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Spatially Controlled Reduction and Growth of Silver in Hollow Gold Nanoshell Particles

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journal contribution
posted on 29.01.2019, 00:00 by Lu Zhang, Peng Chen, Alexis Loiseau, Dalil Brouri, Sandra Casale, Michèle Salmain, Souhir Boujday, Bo Liedberg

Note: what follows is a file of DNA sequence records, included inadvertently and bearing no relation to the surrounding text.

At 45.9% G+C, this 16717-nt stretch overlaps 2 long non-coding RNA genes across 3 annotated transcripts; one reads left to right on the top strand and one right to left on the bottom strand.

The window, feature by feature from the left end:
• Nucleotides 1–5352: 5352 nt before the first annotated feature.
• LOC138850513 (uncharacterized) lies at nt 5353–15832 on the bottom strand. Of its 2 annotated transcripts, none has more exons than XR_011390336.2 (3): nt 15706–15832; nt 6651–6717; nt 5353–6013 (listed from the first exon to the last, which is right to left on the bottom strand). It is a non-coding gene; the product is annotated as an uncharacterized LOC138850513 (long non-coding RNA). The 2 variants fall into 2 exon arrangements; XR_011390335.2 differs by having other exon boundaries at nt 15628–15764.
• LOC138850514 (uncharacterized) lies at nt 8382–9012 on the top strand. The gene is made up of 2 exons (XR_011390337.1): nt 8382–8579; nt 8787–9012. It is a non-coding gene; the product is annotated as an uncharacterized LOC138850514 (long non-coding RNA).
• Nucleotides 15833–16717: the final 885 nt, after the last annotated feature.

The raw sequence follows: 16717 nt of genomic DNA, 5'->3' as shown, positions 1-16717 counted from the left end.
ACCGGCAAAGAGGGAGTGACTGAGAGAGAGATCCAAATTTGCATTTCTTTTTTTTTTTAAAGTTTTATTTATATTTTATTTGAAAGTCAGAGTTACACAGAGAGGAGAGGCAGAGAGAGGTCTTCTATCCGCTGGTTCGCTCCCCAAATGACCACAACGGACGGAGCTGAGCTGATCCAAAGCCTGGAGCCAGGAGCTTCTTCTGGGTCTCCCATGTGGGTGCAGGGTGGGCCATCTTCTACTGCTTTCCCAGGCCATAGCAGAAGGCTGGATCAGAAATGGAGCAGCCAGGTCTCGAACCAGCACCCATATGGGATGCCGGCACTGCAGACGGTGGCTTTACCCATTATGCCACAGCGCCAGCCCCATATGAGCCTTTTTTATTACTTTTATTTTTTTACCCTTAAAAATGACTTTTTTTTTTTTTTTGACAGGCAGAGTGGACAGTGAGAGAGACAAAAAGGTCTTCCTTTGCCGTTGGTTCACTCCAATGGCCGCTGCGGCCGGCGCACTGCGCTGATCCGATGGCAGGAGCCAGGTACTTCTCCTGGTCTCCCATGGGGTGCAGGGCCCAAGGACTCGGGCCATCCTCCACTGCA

Spatially controlled reactions at the nanoscale have attracted increasing interest for fundamental chemistry and for the engineering of novel functional materials. Herein, we demonstrate that pH-triggered reduction of silver ions preferentially occurs at the inner walls of porous and citrate-capped gold nanoshell (AuNS) particles. The reaction initially relies on the presence of sacrificial silver ions inside the AuNS particles as well as in the surrounding preparation solution, and it proceeds upon external addition of silver ions until a solid silver core is formed inside the AuNS particles. Subsequent reduction of silver occurs on the external surface of the solidified AuNS, resulting in a layered and compositionally complex nanoparticle containing both silver and gold. Growth experiments performed in the dark, under white light illumination, as well as near resonance suggest that the reduction reaction is not guided by a plasmonic field enhancement effect. This is in contrast to the recently proposed hot spot mechanism of silver reduction at the rim of nanoholes in a periodic gold array. Our observations point toward a confinement process that proceeds via a continuous supply of silver ions that diffuse from the external solution through the porous shell into the inner volume of the AuNS particles where they become reduced.